Even fellow Ivy League professors have criticized his delusions. Brendan Nyhan, a professor of political science at Dartmouth College wrote that Tribe “bizarrely has become an important vector of misinformation and conspiracy theories on Twitter.”
Although Tribe has certainly fallen off his rocker, the argument that Trump is not eligible for the presidency because of the Capitol riots has not only come from the liberals hoping to give Joe Biden an easy second term. Members of the conservative Federalist Society recently published a paper making a similar argument.
“In our view, on the basis of the public record, former President Donald J. Trump is constitutionally disqualified from again being President (or holding any other covered office) because of his role in the attempted overthrow of the 2020 election and the events leading to the January 6 attack,” law professors William Baude and Michael Stokes Paulsen explained in the University of Pennsylvania Law Review. “The case for disqualification is strong.”
“Trump’s deliberate inaction renders his January 6 speech much more incriminating in hindsight, because it makes it even less plausible (if it was ever plausible) that the crowd’s reaction was all a big mistake or misunderstanding,” they continue.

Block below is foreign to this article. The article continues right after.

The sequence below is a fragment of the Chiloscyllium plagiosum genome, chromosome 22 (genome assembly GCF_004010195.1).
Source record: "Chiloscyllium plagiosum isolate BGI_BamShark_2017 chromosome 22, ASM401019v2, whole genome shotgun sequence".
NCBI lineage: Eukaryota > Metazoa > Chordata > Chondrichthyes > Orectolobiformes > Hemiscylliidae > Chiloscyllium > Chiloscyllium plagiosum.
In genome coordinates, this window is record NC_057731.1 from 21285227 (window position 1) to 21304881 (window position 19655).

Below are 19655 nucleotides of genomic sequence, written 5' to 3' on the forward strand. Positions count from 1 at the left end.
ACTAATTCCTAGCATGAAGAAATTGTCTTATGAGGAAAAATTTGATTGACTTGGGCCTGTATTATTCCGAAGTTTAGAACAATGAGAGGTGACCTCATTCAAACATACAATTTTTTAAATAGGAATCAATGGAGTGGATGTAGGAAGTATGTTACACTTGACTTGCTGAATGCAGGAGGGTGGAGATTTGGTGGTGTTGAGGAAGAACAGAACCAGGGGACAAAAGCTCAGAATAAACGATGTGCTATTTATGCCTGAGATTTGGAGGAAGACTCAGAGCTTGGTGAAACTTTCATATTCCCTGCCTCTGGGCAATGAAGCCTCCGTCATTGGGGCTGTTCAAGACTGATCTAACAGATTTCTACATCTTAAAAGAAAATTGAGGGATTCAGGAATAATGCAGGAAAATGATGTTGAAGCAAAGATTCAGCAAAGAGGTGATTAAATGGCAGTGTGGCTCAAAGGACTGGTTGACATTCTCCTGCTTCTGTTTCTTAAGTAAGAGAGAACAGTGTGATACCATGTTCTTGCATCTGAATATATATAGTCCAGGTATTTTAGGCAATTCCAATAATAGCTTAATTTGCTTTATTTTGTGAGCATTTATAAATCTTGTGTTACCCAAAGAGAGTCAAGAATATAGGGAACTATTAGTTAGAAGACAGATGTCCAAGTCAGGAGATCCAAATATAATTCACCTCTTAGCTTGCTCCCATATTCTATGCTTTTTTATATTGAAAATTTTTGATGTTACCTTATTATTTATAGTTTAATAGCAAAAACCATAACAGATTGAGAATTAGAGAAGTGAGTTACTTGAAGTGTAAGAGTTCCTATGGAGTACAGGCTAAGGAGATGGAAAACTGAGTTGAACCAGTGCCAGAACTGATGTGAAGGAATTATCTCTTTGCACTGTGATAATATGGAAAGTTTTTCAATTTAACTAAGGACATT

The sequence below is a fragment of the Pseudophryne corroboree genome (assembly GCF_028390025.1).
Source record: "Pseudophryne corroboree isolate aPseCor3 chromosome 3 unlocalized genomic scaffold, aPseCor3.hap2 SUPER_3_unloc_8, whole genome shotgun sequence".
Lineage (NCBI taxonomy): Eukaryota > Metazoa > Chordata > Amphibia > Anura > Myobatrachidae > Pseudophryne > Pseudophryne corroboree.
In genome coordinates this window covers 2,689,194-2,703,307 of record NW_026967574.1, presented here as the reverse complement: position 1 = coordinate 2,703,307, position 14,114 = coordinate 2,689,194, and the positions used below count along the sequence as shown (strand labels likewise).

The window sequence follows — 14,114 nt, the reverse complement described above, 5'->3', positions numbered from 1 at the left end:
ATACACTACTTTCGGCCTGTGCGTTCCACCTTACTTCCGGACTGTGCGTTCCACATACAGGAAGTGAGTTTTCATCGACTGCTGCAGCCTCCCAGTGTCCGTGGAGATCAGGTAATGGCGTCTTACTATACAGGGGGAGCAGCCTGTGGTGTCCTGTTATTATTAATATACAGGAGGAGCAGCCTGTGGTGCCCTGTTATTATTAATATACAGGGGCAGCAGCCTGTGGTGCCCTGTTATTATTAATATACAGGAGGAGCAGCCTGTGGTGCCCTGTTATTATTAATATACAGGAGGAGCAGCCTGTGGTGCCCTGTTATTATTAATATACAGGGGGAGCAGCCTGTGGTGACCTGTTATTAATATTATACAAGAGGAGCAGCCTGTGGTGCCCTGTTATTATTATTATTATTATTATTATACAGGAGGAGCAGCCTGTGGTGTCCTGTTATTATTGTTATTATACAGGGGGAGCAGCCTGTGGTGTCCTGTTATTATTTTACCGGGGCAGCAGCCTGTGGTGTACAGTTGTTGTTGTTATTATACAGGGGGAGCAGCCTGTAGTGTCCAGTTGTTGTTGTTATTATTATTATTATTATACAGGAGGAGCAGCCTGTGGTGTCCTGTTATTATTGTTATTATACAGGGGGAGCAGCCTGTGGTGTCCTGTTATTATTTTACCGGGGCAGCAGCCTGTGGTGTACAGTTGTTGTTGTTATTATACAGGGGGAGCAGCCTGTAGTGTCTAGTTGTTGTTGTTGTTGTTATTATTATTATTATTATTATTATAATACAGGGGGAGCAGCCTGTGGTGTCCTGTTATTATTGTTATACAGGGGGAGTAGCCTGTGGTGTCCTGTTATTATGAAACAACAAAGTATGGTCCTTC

“If the public record is accurate, the case is not even close. He is no longer eligible to the office of Presidency,” they concluded.
CNN reported that the law professors didn’t hold their fire just to Trump, either. They argued “current and former officeholders who took part in supporting or planning the efforts to overturn the election for Trump should also be “stringently scrutinized” under the Constitution should they seek bids for future public office.
Baude and Paulsen also noted that Trump’s ‘overall course of conduct disqualifies him’ from eligibility as a candidate, regardless of whether he is convicted of criminal charges related to the 2020 election – which he now faces in Georgia state court and in federal court – or whether he is held liable in a major civil conspiracy lawsuit related to the attack.”
Allen Dershowitz recently took apart the fantasy that Trump can be removed from the ballot, something that was already tried in 2020 in California and ruled unconstitutional.
Groups are already preparing for a fight. “The American public should expect to see a series of challenges filed in state after state,” Ron Fein, legal director of one such group, Free Speech for People told The Los Angeles Times.
The newspaper said that the challenges will likely be launched toward the end of this year or early next year. That’s when deadlines hit for candidates to file for the ballot.
“People are not anticipating how pervasive these will be,” said Notre Dame law professor Derek Muller, an election law expert.
“Win or lose, however, the issue could severely disrupt a primary season that is already fraught with potential for strife and violence — another example of how Trump’s flouting of the law is stressing the country’s legal and political systems,” The Times concluded.